Children who play video games are more creative than children who don’t, says a Michigan State University study released today.
Researchers studied nearly 500 12-year-olds for the report, and found that those who played video games tended to be more creative than non-gaming children, regardless of whether or not those games were violent. The trend was consistent in both boys and girls.
The study also found the more a child plays video games, the more creative he or she is.
Linda Jackson, the project’s lead researcher, said it is important to now find what aspects of video gaming cultivate creativity.
"Once they do that, video games can be designed to optimize the development of creativity while retaining their entertainment values such that a new generation of video games will blur the distinction between education and entertainment," Jackson said in a press release.
Researchers gave the middle-school subjects various creative thinking tasks, like writing and drawing. In one test, students were asked to draw an “interesting and exciting” picture, title it and write a story about it.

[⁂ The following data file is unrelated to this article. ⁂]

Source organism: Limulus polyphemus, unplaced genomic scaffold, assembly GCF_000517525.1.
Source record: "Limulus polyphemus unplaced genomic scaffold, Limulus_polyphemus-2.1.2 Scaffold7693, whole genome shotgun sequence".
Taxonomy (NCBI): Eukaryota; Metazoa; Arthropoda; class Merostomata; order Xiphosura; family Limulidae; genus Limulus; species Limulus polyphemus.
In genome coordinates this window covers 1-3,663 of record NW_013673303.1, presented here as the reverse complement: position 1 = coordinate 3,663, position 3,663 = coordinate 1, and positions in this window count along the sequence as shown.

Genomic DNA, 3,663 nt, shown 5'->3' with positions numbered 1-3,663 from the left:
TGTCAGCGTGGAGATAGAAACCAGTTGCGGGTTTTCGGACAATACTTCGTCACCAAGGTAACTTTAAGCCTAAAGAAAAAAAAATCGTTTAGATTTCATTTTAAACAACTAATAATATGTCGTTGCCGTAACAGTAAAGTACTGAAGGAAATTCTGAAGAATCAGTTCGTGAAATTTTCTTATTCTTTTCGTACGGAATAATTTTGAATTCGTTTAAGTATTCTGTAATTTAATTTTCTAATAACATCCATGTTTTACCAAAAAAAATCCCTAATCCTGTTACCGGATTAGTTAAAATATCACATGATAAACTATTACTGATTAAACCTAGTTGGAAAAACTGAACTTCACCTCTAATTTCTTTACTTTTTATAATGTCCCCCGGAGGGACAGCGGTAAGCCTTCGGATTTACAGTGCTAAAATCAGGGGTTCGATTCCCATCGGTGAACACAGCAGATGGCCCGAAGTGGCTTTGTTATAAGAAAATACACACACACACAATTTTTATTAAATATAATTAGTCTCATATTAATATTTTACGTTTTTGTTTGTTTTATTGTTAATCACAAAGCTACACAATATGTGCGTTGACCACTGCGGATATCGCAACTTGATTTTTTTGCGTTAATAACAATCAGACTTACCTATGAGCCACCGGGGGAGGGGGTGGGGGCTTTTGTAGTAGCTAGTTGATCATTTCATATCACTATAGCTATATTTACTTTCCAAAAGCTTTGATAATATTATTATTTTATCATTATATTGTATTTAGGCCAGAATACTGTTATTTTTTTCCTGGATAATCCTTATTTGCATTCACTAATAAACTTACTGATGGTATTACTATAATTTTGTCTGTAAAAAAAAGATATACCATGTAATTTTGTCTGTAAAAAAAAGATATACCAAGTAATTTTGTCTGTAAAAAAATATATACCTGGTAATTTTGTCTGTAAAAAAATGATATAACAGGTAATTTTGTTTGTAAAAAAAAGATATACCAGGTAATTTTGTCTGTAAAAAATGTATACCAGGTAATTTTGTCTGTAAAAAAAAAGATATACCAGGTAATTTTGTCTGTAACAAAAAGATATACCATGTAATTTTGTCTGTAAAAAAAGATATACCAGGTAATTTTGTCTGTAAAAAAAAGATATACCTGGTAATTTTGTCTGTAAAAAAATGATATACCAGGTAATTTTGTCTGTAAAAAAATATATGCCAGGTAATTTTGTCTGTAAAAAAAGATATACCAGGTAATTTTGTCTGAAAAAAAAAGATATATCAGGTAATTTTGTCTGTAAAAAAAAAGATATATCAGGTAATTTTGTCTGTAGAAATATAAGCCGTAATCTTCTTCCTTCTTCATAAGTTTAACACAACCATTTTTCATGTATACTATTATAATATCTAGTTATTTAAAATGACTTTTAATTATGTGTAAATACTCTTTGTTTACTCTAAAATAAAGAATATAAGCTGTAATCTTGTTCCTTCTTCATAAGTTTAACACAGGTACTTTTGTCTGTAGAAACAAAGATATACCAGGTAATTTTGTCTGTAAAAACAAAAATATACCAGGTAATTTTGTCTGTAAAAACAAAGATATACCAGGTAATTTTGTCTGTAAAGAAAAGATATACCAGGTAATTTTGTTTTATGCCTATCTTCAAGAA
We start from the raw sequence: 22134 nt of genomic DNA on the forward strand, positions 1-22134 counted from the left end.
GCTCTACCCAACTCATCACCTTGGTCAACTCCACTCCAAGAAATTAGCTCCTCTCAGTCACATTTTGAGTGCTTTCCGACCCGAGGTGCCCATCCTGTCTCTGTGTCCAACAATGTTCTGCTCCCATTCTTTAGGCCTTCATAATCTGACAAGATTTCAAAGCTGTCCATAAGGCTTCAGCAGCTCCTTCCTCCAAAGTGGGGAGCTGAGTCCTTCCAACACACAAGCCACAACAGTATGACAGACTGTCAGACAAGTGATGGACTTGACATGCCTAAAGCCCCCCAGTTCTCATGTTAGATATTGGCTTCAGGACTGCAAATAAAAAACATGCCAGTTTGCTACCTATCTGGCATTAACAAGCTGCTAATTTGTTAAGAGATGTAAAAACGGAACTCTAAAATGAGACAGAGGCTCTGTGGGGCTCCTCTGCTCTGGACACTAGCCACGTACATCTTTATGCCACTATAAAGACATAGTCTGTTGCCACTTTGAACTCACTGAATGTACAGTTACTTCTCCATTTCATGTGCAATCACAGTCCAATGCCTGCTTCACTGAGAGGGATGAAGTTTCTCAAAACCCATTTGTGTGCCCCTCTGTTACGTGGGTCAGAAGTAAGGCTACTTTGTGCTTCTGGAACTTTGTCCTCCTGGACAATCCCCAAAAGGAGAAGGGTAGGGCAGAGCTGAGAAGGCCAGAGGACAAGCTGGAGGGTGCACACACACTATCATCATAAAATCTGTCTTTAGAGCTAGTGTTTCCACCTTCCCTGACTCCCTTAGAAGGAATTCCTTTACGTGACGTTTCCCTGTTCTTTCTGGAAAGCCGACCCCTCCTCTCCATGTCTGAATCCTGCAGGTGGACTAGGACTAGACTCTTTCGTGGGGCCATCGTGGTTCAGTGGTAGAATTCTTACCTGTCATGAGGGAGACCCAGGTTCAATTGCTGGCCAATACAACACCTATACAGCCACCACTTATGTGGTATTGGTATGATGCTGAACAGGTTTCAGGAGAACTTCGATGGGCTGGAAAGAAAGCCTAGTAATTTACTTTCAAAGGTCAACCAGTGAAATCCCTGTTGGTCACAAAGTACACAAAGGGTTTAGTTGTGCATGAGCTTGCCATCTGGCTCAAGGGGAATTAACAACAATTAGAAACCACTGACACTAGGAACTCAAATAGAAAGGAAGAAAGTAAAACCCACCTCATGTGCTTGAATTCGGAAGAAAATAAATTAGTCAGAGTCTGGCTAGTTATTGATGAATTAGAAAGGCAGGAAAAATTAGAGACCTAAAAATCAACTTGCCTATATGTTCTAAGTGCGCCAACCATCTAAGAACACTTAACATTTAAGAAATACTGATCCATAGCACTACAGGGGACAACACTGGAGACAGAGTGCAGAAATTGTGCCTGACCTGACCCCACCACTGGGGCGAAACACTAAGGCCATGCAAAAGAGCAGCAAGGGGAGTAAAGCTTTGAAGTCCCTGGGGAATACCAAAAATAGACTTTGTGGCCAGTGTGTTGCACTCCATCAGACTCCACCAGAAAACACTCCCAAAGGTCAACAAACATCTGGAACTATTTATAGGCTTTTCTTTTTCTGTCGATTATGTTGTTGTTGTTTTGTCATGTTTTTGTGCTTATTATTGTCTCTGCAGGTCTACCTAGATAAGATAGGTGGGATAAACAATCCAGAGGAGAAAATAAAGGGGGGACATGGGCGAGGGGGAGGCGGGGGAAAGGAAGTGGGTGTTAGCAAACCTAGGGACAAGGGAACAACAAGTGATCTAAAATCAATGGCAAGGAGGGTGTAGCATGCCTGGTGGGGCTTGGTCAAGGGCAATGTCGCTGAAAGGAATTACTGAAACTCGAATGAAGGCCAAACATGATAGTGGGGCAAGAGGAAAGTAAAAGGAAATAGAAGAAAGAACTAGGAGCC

Participants were then asked to explain their technology usage; cell phones, video games, Internet and computers.
Only video gaming provided a correlation to creativity, researchers found.
"Not only are (video games) not all bad, there's some 'intellectual' good to be found in playing them," Jackson told USA Today. "We are the first to look at creativity and technology use, finding that no other technologies except video games was positively related to creativity."
Most striking is the finding that video gaming correlates to creativity given any number of variables. Gender, age, race and genre of video game all have no effect on the correlation.
The study found that boys tend to play more video games than girls. Boys gravitate towards sports and violent games, while girls play games of interaction-both human and non-human.
In contrast, some psychology professionals say it’s dangerous to make such theoretical leaps. In a study regarding video games and violence, psychologist Lawrence Kutner and sociologist Cheryl K. Olson wrote in Psychiatric Times, “It must be emphasized that correlational studies, including ours, cannot show whether video games cause particular behaviors. Far too frequently, this important distinction between correlation and causation is overlooked.”
Over 70 percent of U.S. households play video games, according to Entertain Software Association. The worldwide video game market is valued at $65 billion.
The National Science Foundation funded the study. Research was published online in the journal, Computers on Human Behavior.